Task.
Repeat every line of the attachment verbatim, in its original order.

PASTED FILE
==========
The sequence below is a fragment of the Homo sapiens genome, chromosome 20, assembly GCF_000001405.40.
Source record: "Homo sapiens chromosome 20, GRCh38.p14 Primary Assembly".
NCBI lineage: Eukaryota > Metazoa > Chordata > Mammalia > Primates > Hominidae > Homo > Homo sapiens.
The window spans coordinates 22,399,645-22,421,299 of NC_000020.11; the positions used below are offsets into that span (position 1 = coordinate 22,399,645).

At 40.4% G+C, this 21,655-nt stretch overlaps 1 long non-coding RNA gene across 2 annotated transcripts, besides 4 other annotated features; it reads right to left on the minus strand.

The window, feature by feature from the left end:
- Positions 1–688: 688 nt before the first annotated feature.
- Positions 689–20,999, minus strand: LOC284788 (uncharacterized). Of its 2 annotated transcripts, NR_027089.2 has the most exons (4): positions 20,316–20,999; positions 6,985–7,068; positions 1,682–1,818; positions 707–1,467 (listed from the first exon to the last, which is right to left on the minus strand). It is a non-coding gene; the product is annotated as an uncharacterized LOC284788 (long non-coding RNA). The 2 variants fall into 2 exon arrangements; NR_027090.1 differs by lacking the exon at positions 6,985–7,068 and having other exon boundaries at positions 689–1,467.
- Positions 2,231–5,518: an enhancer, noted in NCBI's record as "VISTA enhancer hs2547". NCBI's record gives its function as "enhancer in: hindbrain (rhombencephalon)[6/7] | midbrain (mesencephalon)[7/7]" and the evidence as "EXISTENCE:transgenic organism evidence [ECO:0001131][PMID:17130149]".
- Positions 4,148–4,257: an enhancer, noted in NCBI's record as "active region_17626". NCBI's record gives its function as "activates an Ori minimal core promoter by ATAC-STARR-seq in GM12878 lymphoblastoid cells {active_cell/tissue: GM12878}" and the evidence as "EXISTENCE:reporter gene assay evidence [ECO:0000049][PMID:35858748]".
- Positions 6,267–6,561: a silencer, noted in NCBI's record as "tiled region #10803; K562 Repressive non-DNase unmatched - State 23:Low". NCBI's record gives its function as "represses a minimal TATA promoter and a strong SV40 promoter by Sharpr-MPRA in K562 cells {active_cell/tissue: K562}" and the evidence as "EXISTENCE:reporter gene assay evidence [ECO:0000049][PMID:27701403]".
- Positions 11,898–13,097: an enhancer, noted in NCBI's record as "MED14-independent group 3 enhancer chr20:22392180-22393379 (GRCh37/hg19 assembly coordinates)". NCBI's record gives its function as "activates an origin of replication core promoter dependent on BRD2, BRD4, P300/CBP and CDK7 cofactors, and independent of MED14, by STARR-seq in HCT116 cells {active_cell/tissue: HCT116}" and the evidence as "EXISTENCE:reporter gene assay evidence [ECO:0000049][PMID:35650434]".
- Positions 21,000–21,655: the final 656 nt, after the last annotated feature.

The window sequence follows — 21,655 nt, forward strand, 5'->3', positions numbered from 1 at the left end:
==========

The sequence below is a fragment of the Homo sapiens genome, chromosome 20, assembly GCF_000001405.40.
Source record: "Homo sapiens chromosome 20, GRCh38.p14 Primary Assembly".
NCBI lineage: Eukaryota > Metazoa > Chordata > Mammalia > Primates > Hominidae > Homo > Homo sapiens.
The window spans coordinates 22,399,645-22,421,299 of NC_000020.11; the positions used below are offsets into that span (position 1 = coordinate 22,399,645).

At 40.4% G+C, this 21,655-nt stretch overlaps 1 long non-coding RNA gene across 2 annotated transcripts, besides 4 other annotated features; it reads right to left on the minus strand.

The window, feature by feature from the left end:
- Positions 1–688: 688 nt before the first annotated feature.
- Positions 689–20,999, minus strand: LOC284788 (uncharacterized). Of its 2 annotated transcripts, NR_027089.2 has the most exons (4): positions 20,316–20,999; positions 6,985–7,068; positions 1,682–1,818; positions 707–1,467 (listed from the first exon to the last, which is right to left on the minus strand). It is a non-coding gene; the product is annotated as an uncharacterized LOC284788 (long non-coding RNA). The 2 variants fall into 2 exon arrangements; NR_027090.1 differs by lacking the exon at positions 6,985–7,068 and having other exon boundaries at positions 689–1,467.
- Positions 2,231–5,518: an enhancer, noted in NCBI's record as "VISTA enhancer hs2547". NCBI's record gives its function as "enhancer in: hindbrain (rhombencephalon)[6/7] | midbrain (mesencephalon)[7/7]" and the evidence as "EXISTENCE:transgenic organism evidence [ECO:0001131][PMID:17130149]".
- Positions 4,148–4,257: an enhancer, noted in NCBI's record as "active region_17626". NCBI's record gives its function as "activates an Ori minimal core promoter by ATAC-STARR-seq in GM12878 lymphoblastoid cells {active_cell/tissue: GM12878}" and the evidence as "EXISTENCE:reporter gene assay evidence [ECO:0000049][PMID:35858748]".
- Positions 6,267–6,561: a silencer, noted in NCBI's record as "tiled region #10803; K562 Repressive non-DNase unmatched - State 23:Low". NCBI's record gives its function as "represses a minimal TATA promoter and a strong SV40 promoter by Sharpr-MPRA in K562 cells {active_cell/tissue: K562}" and the evidence as "EXISTENCE:reporter gene assay evidence [ECO:0000049][PMID:27701403]".
- Positions 11,898–13,097: an enhancer, noted in NCBI's record as "MED14-independent group 3 enhancer chr20:22392180-22393379 (GRCh37/hg19 assembly coordinates)". NCBI's record gives its function as "activates an origin of replication core promoter dependent on BRD2, BRD4, P300/CBP and CDK7 cofactors, and independent of MED14, by STARR-seq in HCT116 cells {active_cell/tissue: HCT116}" and the evidence as "EXISTENCE:reporter gene assay evidence [ECO:0000049][PMID:35650434]".
- Positions 21,000–21,655: the final 656 nt, after the last annotated feature.

The window sequence follows — 21,655 nt, forward strand, 5'->3', positions numbered from 1 at the left end: